Two Middle Easts in Conflict
Two Middle Easts in Conflict
With the Greek company Energian’s LNG extraction and storage vessel entering the Karish field, going past what Lebanon calls Marine Line 29 and anchoring itself in the zone “disputed” by Israel and Lebanon, the latter has become embroiled in the massive hot struggle to shape the new Middle East.
This development cannot be isolated from an array of others tied to the tug of war between the “two Middle Easts.” One is led by Iran, and another by the moderate Arab states, who are either directly or indirectly allied with Israel, and it comes at a moment when everyone feels that the US retreat from the Middle East demands a new regional security framework that the players of the region will form themselves, depending on their own tools and strengths.
In the Middle East of peace and economy, the announcement of a free trade agreement between the United Arab Emirates and Israel was the first of its kind with an Arab state, which gives us an idea about just how much has changed and continues to change in the region and its relations.
Remarkably, this agreement, which took four rounds of talks between the two countries since last November, unofficially began in Egypt on March 21 and 22, when Israeli President Naftali Bennett met with Emirati President Mohamed bin Zayed Al Nahyan, who was then Crown Prince of Abu Dhabi, and Egyptian President Abdel Fattah al-Sisi. This course makes evident that we are in the midst of a wave of transformations remaking the region that go beyond the choices of a particular capital or its immediate interests.
Also in the Middle East of peace and economy, as American and Israeli media revealed, Washington responded positively to Saudi demands that international monitors in the islands of Tiran and Sanafir in the Red Sea withdraw and that Riyadh assume responsibility for securing the two islands, which it regained control of from Egypt years ago. The reports, which have yet to be confirmed by officials in any of the concerned capitals, show that the US administration is making secret contacts with Saudi Arabia, Egypt and Israel through veteran American diplomat Brett McGurk, whereby Israel is regarded as an important party in any agreement, especially since Tiran is its maritime gateway to the Red Sea.
Pending official confirmation in this regard, we should keep Saudi Crown Prince Mohammed bin Salman’s interview with The Atlantic in mind. He described Israel as a “potential ally,” and this statement is the most prominent on strategic trends in the region and Saudi Arabia’s place in it.
The historic conclusion of the agreement between Israel, Jordan, and the UAE to exchange energy for water comes within this context. Signed in Dubai last November, it is considered the most advanced agreement signed between Jordan and Israel, whose peace between them has remained cold since it was signed in 1994.
The agreement stipulates that Jordan will provide 200 megawatts of electricity generated from solar panels to Israel, while the latter will desalinate 200 cubic meters of water annually for Jordan, which is suffering from drought.
The news from Lebanon comes from the other side of the Middle East, which Iran is leading to “hell” as President Michel Aoun once admitted unwittingly.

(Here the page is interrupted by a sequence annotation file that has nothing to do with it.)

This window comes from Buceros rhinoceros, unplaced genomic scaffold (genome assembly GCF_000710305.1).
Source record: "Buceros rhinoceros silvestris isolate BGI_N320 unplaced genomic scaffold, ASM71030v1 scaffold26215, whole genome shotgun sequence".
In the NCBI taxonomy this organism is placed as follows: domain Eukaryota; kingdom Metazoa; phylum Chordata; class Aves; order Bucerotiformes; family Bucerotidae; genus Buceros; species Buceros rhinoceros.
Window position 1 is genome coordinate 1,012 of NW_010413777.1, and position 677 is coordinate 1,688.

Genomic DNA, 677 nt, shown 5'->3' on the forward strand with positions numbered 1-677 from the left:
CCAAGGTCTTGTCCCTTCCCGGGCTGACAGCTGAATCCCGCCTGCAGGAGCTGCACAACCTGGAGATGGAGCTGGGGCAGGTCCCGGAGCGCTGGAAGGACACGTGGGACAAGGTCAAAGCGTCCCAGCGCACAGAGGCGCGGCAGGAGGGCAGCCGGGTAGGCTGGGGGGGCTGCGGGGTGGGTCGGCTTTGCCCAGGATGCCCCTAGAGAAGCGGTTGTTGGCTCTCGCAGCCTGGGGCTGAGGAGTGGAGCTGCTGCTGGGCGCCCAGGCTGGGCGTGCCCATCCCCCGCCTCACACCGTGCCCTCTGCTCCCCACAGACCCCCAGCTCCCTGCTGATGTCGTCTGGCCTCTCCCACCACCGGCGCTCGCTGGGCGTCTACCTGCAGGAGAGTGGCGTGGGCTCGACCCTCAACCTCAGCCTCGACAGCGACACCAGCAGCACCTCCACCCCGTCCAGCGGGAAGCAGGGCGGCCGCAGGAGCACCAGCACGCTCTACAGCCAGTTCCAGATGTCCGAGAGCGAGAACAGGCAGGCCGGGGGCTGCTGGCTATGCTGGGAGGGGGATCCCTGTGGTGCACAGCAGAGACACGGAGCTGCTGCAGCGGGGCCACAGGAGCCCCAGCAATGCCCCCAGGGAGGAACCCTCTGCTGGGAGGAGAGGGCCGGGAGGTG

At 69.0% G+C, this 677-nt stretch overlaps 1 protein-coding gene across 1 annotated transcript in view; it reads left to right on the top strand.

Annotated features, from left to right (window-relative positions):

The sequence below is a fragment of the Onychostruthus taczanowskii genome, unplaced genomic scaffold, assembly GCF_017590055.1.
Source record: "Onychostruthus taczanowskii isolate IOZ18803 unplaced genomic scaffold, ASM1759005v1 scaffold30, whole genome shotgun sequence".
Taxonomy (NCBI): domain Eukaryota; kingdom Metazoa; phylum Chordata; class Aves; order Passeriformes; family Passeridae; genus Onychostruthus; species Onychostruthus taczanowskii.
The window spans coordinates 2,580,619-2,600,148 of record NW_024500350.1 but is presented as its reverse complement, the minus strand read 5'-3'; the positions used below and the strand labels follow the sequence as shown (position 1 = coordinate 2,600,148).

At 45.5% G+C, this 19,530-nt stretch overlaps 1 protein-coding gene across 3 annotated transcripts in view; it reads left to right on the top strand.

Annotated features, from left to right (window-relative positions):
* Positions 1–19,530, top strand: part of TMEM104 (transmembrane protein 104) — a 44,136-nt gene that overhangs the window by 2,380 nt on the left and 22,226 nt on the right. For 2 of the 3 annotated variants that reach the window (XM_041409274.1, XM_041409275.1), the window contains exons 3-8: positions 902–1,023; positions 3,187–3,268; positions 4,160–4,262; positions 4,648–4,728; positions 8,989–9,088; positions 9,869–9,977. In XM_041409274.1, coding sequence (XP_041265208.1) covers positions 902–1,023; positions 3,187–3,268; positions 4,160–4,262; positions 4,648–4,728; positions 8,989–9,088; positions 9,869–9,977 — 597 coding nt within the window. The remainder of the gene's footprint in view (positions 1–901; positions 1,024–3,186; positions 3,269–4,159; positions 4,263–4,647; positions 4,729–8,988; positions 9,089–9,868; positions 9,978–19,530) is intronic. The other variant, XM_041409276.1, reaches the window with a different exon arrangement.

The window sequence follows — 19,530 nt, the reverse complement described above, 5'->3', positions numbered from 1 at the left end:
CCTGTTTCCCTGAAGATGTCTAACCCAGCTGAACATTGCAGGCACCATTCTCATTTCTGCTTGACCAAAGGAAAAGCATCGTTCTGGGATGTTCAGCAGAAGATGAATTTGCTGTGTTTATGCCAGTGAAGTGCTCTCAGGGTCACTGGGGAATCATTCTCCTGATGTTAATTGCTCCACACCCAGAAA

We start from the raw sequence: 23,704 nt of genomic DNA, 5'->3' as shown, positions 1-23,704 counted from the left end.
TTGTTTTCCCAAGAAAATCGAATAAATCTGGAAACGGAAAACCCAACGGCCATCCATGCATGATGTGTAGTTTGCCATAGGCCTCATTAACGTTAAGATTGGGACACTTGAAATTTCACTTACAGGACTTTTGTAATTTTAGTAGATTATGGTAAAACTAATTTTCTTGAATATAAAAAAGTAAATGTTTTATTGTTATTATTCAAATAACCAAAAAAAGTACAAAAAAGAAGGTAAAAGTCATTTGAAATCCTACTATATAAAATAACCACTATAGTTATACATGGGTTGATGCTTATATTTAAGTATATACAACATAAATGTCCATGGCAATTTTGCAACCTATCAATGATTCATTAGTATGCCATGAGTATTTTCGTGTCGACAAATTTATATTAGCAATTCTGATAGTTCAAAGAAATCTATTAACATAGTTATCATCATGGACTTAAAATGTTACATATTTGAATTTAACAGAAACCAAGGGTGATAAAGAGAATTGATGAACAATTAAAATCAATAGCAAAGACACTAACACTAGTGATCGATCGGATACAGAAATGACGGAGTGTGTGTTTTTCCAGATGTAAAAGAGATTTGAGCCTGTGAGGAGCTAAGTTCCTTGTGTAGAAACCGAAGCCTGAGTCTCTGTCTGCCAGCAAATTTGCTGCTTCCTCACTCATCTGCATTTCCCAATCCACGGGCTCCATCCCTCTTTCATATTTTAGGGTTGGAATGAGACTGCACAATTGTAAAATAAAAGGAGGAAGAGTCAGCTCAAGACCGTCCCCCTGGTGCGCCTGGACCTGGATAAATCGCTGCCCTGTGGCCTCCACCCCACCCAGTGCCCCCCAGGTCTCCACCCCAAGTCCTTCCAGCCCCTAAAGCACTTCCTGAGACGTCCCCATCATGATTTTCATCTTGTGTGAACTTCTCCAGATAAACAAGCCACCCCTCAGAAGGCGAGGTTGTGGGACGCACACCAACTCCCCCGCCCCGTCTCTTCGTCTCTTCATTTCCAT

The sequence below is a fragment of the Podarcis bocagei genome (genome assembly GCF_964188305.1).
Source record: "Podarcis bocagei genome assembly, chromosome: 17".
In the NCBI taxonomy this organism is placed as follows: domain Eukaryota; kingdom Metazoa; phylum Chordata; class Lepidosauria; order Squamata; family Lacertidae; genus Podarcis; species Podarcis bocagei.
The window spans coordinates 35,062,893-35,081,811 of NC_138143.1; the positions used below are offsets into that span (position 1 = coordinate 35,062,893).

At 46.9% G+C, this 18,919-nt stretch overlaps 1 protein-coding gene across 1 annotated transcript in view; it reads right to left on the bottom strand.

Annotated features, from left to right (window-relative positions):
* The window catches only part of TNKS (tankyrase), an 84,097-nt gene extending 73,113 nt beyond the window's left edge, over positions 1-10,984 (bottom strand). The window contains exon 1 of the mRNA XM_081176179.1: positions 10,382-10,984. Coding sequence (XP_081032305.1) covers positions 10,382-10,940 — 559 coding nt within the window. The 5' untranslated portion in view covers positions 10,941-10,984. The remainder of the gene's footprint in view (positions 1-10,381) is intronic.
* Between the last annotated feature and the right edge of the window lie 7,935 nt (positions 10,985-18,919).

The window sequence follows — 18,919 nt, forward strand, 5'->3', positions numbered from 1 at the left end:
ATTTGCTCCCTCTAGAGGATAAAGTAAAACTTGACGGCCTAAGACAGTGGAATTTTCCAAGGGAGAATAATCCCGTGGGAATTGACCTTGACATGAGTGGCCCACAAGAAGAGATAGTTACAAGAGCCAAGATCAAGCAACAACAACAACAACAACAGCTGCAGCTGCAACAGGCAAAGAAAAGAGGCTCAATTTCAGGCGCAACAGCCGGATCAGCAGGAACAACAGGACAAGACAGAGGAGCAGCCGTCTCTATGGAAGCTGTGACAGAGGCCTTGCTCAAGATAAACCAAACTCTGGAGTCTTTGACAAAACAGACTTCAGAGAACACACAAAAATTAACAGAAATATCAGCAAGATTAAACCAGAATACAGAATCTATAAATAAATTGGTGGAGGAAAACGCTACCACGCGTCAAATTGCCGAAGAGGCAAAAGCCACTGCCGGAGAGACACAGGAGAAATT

There is no rational reason preventing Lebanon and Israel from reaching a peaceful solution on the disputed territories in land and sea, or for Lebanon not to join the countries partially or fully normalizing relations with Israel. That would allow Lebanon to join the energy market bloc of Eastern Mediterranean countries currently taking shape instead of continuing to rot.
The real impediment is that Lebanon follows Iran and another Middle East that rivals the one discussed above. Indeed, this small country has become the crown jewel of the Middle East of hell and collapse, which also includes Syria and parts of Iraq and Yemen.
For this reason, if the Lebanon of resistance had indeed been resisting, it would stand up to the “incursion into the Karish reservoir” instead of standing idly by. Actually, a leading Hezbollah official was threatening the Lebanese army, giving it deadlines, and warning of dire consequences if it did not stop its raids on the drug dealers and outlaws in the Baalbek and Hermel regions.
And from Iraq, Iran sent other messages in the form of an Iraqi piece of legislation criminalizing normalization with Israel and the establishment of relations with it. Penalties range from execution to prison terms, either temporary or for life. Although this law was proposed by prominent Shiite cleric Moqtada al-Sadr, whose relations with Iran have been hot and cold for a while, it confirms the extent to which Iran controls the political and national narrative in Iraq.
Iran’s hegemony leaves all the players in Iraq, as in Lebanon, taking moral posturing to its peak and competing over who opposes Israel the most to protect themselves from moral assassination at the hand of its enemies, the Iranian groups. It is another manifestation of the radioactive effects that Iran’s propaganda has had on political rhetoric in Iraq and Lebanon; it prevents any serious and realistic discussion about the peace process being led by the axis of moderation.
It seems that there is little cause for confusion in assessing each of the two Middle Easts.
In Iran’s Middle East, we see influence being built on the misery of everyone tied to this power. Its glory is embodied only in warehouses storing weapons, missiles and drones that are revealed from time to time.
In the Middle East of peace and economy, we see huge investment opportunities, job opportunities, and partnerships that create a bulwark against the contemporary risks of food insecurity and climate change and allow for future cooperation in medical sciences, technology, cybersecurity and others.